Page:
sizeof(sizeof(...))

Does anyone have any insights on the semantics of expressions of the form sizeof(sizeof(...))? For example, the following is legal code:

int baz(int x) {
  typedef int a[f()];
  return sizeof (sizeof(a[bar(x)]));
         + sizeof(sizeof(x));
}

From the C99 standard (6.5.3.4):

   "The sizeof operator yields the size (in bytes) of its operand, which may be an
   expression or the parenthesized name of a type. The size is determined from the type of
   the operand. The result is an integer. Ifthe type of the operand is a variable length array
   type, the operand is evaluated; otherwise, the operand is not evaluated and the result is an
   integer constant."

I am having a little difficulty interpreting the (general) semantics of applying sizeof to sizeof. Moreover, "sizeof (sizeof(a[bar(x)]))" does not cause bar() to be called, whereas (as expected) sizeof(a[bar(x)]) does.

After thinking about this a little more, my understanding is that sizeof simply evaluates to a type of unsigned int, so sizeof(sizeof(...)) is equivalent to sizeof(unsigned int). If anyone thinks this is wrong, please let me know.

Well, the standard says to "integer" type, so probably not unsigned.
But that's my understanding of it. Though I don't believe that sizeof
should be evaluating the expression...

-bw

Well, the standard says to "integer" type, so probably not unsigned.
But that's my understanding of it. Though I don't believe that sizeof
should be evaluating the expression...

Indeed, my understanding was that sizeof expr merely evaluated the type of the expression, not the expression itself.

--Oliver

There are occasions when sizeof(type) actually does evaluate an expression in the case of VLA types. This is what prompted this email (I'm trying to piece together all the contingencies). In clang, the issue is that when the argument type of SizeOfAlignOfTypeExpr is of type VariableArrayType the size expression of the VLA type must be evaluated (within the sizeof) in order to determine the size of the type. I believe this excludes typedefs, since the size expression will be evaluated at the typedef location. There may be other corner cases I'm not seeing yet with sizeof and VLAs.

Not always with VLAs. From the C99 standard (6.5.3.4):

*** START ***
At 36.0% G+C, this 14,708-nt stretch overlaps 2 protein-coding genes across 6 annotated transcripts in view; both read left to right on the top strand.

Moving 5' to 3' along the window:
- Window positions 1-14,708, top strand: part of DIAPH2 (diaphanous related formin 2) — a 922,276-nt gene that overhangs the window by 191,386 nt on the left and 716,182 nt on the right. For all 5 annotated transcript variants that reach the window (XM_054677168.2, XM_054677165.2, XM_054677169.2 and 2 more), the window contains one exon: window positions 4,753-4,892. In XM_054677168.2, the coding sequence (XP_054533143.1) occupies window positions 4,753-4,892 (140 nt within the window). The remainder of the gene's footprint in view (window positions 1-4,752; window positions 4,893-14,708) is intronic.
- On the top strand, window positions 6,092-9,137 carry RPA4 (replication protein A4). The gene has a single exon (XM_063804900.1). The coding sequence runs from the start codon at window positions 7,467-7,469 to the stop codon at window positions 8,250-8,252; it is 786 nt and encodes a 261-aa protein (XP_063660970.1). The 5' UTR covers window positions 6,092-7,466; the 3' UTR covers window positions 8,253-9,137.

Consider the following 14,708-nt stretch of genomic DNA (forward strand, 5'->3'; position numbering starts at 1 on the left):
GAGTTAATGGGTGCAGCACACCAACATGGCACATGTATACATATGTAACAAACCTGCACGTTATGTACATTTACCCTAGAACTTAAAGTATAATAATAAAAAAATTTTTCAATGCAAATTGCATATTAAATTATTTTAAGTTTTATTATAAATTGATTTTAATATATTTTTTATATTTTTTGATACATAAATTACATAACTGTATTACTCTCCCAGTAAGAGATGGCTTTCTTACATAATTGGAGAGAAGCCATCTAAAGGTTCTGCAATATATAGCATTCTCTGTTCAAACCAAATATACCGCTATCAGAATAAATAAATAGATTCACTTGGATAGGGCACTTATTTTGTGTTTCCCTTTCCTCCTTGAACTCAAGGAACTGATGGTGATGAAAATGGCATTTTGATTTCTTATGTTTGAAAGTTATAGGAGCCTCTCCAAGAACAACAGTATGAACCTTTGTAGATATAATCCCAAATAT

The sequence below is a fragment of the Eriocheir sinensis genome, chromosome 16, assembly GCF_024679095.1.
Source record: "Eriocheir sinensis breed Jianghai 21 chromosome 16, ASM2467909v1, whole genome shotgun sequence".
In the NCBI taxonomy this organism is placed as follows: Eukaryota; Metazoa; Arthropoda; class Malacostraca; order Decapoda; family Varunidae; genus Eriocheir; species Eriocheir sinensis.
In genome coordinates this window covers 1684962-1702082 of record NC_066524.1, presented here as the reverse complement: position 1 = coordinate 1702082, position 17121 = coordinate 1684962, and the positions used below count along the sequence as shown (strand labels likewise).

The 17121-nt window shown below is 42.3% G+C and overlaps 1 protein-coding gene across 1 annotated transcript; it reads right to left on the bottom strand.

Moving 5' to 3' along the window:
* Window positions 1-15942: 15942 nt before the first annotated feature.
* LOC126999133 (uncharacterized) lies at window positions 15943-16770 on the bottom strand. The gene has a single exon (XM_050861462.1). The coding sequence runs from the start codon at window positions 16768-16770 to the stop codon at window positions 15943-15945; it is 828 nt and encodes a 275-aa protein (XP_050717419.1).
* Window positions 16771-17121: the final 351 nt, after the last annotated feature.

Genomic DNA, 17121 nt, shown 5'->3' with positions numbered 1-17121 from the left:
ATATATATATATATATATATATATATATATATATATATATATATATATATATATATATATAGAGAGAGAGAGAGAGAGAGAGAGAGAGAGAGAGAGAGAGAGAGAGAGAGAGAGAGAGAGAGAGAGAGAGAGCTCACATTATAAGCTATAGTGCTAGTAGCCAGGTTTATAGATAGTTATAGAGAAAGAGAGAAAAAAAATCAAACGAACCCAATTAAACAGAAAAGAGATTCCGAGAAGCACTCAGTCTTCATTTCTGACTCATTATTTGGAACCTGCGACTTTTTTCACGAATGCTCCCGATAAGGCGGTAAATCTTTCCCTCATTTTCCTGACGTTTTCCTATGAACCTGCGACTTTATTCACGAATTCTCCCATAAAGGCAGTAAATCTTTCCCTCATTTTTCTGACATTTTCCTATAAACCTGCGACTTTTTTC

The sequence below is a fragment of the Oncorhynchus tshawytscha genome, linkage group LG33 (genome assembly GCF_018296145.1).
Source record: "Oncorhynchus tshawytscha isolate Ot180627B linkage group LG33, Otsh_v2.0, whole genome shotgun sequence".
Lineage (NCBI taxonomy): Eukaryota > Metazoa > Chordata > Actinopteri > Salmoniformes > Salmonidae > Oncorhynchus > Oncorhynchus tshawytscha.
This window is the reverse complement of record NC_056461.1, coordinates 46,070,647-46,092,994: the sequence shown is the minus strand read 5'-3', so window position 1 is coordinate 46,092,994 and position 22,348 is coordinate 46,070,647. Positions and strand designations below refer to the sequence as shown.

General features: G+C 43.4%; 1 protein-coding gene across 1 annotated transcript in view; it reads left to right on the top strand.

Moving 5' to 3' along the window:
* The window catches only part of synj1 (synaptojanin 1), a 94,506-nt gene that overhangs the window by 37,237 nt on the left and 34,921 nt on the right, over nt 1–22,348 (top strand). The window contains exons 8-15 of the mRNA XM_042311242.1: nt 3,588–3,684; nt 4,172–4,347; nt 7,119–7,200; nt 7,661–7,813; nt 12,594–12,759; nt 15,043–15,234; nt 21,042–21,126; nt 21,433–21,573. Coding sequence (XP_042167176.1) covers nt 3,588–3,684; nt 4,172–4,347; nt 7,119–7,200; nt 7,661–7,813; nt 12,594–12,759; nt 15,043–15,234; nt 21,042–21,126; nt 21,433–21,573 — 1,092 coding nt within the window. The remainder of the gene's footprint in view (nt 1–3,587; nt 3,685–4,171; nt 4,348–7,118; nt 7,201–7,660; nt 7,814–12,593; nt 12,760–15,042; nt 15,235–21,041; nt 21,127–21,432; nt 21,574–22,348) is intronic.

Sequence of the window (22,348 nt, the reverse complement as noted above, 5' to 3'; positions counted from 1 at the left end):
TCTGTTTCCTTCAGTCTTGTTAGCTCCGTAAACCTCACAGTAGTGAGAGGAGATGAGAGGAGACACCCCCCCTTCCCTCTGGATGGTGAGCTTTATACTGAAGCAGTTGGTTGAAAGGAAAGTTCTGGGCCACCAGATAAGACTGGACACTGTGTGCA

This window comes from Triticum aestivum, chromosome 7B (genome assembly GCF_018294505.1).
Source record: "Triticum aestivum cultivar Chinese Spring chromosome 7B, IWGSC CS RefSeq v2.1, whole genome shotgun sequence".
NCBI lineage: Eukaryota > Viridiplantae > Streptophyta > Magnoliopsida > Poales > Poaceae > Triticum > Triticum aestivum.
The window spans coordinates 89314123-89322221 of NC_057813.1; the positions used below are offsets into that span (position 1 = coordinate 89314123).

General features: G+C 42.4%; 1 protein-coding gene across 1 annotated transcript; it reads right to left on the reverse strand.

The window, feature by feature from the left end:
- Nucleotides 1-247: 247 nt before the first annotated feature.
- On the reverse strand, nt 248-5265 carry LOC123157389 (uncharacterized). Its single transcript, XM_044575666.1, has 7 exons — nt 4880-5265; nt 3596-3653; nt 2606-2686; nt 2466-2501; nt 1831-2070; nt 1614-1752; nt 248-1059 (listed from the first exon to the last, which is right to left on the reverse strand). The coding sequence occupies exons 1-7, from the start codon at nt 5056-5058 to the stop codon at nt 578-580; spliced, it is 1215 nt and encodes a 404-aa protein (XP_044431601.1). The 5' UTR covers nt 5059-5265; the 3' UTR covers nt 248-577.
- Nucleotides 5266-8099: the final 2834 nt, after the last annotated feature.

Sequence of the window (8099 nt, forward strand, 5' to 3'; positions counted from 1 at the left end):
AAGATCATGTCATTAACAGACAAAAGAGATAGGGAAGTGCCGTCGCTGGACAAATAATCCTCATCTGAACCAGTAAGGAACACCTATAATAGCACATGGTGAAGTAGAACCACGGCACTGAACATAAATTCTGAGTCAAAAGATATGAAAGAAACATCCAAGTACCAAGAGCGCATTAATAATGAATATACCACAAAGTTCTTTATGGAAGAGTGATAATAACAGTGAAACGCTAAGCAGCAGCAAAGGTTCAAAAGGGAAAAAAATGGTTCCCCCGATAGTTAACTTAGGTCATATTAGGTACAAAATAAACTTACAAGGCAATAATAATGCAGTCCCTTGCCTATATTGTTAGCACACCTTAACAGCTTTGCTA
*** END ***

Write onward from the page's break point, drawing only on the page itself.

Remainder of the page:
The sizeof operator yields the size (in bytes) of its operand, which may be an
expression or the parenthesized name of a type. The size is determined from the type of
the operand. The result is an integer. If the type of the operand is a variable length array
type, the operand is evaluated; otherwise, the operand is not evaluated and the result is an
integer constant.

Egad, so a = sizeof(char[(int)sqrt(x)]); would be valid? that scares me :open_mouth:
is this valid:

char[n*m] foo(int n, int m) { ... }
...
a=sizeof(foo(x,y))
?

I can't remember the rules for VLAs so i don't know if you can return a VLA :-/

--Oliver

The sizeof operator yields the size (in bytes) of its operand, which may be an
expression or the parenthesized name of a type. The size is determined from the type of
the operand. The result is an integer. If the type of the operand is a variable length array
type, the operand is evaluated; otherwise, the operand is not evaluated and the result is an
integer constant.

Egad, so a = sizeof(char[(int)sqrt(x)]); would be valid? that scares me :open_mouth:

Yes this is valid. It scares me too.

is this valid:

char[n*m] foo(int n, int m) { ... }
...
a=sizeof(foo(x,y))
?

This (I believe) is not valid, and I couldn't get gcc to compile similar code. From the standard: "All declarations of variably modified (VM) types have to be either block scope or function prototype scope." I believe the function prototype scope only encompasses the parameters of the function and not the return type.

Here is some more stuff from the standard on the topic:

0 EXAMPLE 4 All declarations of variably modified (VM) types have to be at either block scope or function prototype scope. Array objects declared with the static or externstorage-class specifier cannot have a variable length array (VLA) type. However, an object declared with the static storage- class specifier can have a VMtype (that is, a pointer to a VLA type). Finally, all identifiers declared with a VM type have to be ordinary identifiers and cannot, therefore, be members of structures or unions.

extern int n;
int A[n]; //invalid: file scope VLA
extern int (*p2)[n]; //invalid: file scope VM
int B[100]; //valid: file scope but not VM

void fvla(int m, int C[m][m]); //valid: VLA with prototype scope

void fvla(int m, int C[m][m]) //valid: adjusted to auto pointer to VLA
{
   typedef int VLA[m][m]; //valid: blockscope typedef VLA
   struct tag {
     int (*y)[n]; //invalid:ynot ordinary identifier
     int z[n]; //invalid:znot ordinary identifier
   };

   int D[m]; //valid: auto VLA

   static int E[m]; //invalid: static blockscope VLA

   extern int F[m]; //invalid: F has linkage and is VLA

   int (*s)[m]; //valid: auto pointer to VLA

   extern int (*r)[m]; //invalid:rhas linkage and points to VLA

   static int (*q)[m] = &B; //valid:qis a static blockpointer to VLA
}

I don't get the reason why someone would do that, but afaict sizeof is a
size_t (not an unsigned int) so sizeof(sizeof(a[bar(x)])) is just
sizeof(size_t). I don't have my C norm at hand, but at least gcc
believes that sizeof "returns" a size_t since its printf format checker
complains if I use "%d" and definitely wants "%zd".

Right. IIRC, size_t can be target specific. On Mac OS X (x86), clang reports the type of sizeof() as being unsigned long (I believe I may have previously said unsigned int).